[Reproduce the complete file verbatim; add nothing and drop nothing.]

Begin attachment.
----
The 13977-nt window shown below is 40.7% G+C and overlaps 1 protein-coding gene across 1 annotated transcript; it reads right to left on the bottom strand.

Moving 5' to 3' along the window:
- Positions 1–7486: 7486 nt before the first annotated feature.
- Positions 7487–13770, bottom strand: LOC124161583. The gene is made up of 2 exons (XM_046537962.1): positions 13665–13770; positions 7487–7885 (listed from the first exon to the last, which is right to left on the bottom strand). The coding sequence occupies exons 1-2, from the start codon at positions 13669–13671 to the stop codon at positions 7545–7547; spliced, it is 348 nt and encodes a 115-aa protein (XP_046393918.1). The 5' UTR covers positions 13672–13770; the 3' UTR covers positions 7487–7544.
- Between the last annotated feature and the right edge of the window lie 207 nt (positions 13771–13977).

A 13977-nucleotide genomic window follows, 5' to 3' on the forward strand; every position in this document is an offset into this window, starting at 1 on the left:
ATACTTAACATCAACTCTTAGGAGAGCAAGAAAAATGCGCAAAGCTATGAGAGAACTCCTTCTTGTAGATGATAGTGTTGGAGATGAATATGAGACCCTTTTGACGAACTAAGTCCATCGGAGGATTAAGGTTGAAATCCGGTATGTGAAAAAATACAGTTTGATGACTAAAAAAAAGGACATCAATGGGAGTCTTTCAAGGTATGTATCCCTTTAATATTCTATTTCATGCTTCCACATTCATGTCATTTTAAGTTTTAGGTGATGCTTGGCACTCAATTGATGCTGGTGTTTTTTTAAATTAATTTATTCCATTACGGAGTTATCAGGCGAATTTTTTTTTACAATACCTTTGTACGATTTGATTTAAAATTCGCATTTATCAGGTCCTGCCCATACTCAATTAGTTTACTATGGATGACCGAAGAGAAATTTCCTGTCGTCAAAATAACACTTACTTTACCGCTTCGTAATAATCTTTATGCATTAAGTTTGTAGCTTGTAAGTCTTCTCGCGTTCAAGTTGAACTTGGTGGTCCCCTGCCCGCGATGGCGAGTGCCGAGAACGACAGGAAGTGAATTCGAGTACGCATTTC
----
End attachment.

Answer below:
The 13977-nt window shown below is 40.7% G+C and overlaps 1 protein-coding gene across 1 annotated transcript; it reads right to left on the bottom strand.

Moving 5' to 3' along the window:
- Positions 1–7486: 7486 nt before the first annotated feature.
- Positions 7487–13770, bottom strand: LOC124161583. The gene is made up of 2 exons (XM_046537962.1): positions 13665–13770; positions 7487–7885 (listed from the first exon to the last, which is right to left on the bottom strand). The coding sequence occupies exons 1-2, from the start codon at positions 13669–13671 to the stop codon at positions 7545–7547; spliced, it is 348 nt and encodes a 115-aa protein (XP_046393918.1). The 5' UTR covers positions 13672–13770; the 3' UTR covers positions 7487–7544.
- Between the last annotated feature and the right edge of the window lie 207 nt (positions 13771–13977).

A 13977-nucleotide genomic window follows, 5' to 3' on the forward strand; every position in this document is an offset into this window, starting at 1 on the left:
ATACTTAACATCAACTCTTAGGAGAGCAAGAAAAATGCGCAAAGCTATGAGAGAACTCCTTCTTGTAGATGATAGTGTTGGAGATGAATATGAGACCCTTTTGACGAACTAAGTCCATCGGAGGATTAAGGTTGAAATCCGGTATGTGAAAAAATACAGTTTGATGACTAAAAAAAAGGACATCAATGGGAGTCTTTCAAGGTATGTATCCCTTTAATATTCTATTTCATGCTTCCACATTCATGTCATTTTAAGTTTTAGGTGATGCTTGGCACTCAATTGATGCTGGTGTTTTTTTAAATTAATTTATTCCATTACGGAGTTATCAGGCGAATTTTTTTTTACAATACCTTTGTACGATTTGATTTAAAATTCGCATTTATCAGGTCCTGCCCATACTCAATTAGTTTACTATGGATGACCGAAGAGAAATTTCCTGTCGTCAAAATAACACTTACTTTACCGCTTCGTAATAATCTTTATGCATTAAGTTTGTAGCTTGTAAGTCTTCTCGCGTTCAAGTTGAACTTGGTGGTCCCCTGCCCGCGATGGCGAGTGCCGAGAACGACAGGAAGTGAATTCGAGTACGCATTTC